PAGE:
THE MINOTAUR

Real Name: Asterius

Occupation: Predator

Legal Status: Exiled Citizen of Crete in the 13th Century B.C.

Identity: The general populace of Earth does not believe in the existence of the Minotaur except as a figure of mythological origin.

Other Aliases: Minotaur translates to "Bull of Minos"

Place of Birth/Death: Cnossus (now part of modern Crete in Greece)

Martial Status: Single

Known Relatives: Pasiphae (mother); Bull of Poseidon (father); Minos (foster father); Androgeus, Catreus, Deucalion, Glaucus (half-brothers); Ariadne, Phaedra (half-sisters); Theseus, Dionysus (brothers-in-law),

Base of Operations: The Labyrinth at Cnossus on Crete

First Appearance: Eternals II #5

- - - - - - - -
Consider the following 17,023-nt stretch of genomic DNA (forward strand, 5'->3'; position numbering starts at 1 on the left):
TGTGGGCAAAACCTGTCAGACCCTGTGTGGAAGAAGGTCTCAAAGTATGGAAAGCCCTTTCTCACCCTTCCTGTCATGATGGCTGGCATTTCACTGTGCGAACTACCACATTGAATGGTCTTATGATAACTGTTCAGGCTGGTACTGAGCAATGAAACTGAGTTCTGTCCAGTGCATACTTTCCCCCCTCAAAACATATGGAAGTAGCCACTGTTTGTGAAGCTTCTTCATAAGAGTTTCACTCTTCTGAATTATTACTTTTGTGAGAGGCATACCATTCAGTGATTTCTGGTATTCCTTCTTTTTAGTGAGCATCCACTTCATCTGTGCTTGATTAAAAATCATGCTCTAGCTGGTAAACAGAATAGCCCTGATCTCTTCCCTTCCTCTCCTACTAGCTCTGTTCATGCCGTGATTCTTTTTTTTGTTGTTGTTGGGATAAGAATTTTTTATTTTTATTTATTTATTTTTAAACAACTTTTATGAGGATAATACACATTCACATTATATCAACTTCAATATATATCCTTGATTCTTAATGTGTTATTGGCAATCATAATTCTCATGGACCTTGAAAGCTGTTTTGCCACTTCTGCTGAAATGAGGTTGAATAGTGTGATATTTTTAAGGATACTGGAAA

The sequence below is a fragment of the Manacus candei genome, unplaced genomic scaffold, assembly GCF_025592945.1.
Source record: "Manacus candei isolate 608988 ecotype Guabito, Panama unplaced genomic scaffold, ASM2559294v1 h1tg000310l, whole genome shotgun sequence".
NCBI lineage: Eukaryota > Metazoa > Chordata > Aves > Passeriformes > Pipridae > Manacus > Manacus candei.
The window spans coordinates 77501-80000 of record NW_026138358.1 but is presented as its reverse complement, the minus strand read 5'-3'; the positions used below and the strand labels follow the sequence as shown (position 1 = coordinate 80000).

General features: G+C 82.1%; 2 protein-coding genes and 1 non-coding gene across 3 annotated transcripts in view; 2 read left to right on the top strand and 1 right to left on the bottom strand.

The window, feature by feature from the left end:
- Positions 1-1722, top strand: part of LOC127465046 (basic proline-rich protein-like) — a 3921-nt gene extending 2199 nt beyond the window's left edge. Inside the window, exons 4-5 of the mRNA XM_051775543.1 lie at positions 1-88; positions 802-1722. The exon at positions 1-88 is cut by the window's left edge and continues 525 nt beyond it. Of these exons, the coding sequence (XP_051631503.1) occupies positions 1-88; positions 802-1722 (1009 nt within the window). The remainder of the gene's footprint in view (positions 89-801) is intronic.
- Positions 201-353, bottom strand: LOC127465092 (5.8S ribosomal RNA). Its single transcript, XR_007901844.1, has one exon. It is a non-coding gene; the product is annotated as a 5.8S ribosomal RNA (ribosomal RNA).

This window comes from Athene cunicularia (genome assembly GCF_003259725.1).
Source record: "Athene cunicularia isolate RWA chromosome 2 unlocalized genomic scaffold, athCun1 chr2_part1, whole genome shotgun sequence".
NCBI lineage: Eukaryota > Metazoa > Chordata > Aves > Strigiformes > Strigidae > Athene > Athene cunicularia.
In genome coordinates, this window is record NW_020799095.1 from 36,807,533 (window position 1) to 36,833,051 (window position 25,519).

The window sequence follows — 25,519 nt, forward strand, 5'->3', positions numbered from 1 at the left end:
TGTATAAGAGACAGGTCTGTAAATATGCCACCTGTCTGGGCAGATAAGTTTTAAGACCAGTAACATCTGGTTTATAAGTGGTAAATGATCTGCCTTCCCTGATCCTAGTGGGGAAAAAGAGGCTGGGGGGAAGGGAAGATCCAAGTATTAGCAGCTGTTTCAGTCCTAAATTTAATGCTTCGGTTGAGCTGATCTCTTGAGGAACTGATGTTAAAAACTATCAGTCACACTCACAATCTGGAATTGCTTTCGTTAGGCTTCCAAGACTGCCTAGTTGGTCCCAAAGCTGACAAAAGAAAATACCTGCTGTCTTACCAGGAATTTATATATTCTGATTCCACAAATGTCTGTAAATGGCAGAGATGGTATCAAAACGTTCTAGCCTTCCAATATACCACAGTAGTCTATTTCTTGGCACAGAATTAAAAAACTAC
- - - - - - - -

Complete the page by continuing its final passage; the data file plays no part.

History: The Minotaur was the inhuman offspring of Queen Pasiphae of Thirteenth Century Greece and the Bull of Poseidon. Her husband, King Minos, had been given control of the oceans around Crete by the divine right of the sea-god Poseidon. To show his appreciation, Minos promised to sacrifice the grandest bull he had to the sea-god, knowing full well that he did not own any cattle. Poseidon realized the truth behind the wily king and decided to test his devotion to him. He allowed a great white bull of extraordinary size to appear on Crete in order to see if Minos would honor his pact, but Minos instead kept it as a gift to himself rather than sacrifice it as promised. Angered, Poseidon instructed Eros, the god of love, to smite Pasiphae with a love for the great bull. In order for her to appreciate the bull up close, Pasiphae instructed Daedalus, the royal artisan, to create a hollow wooden cow that she could enter in order to approach the Bull of Poseidon. From within it, it was later claimed she became pregnant by the bull and resulted in her pregnancy of the Minotaur.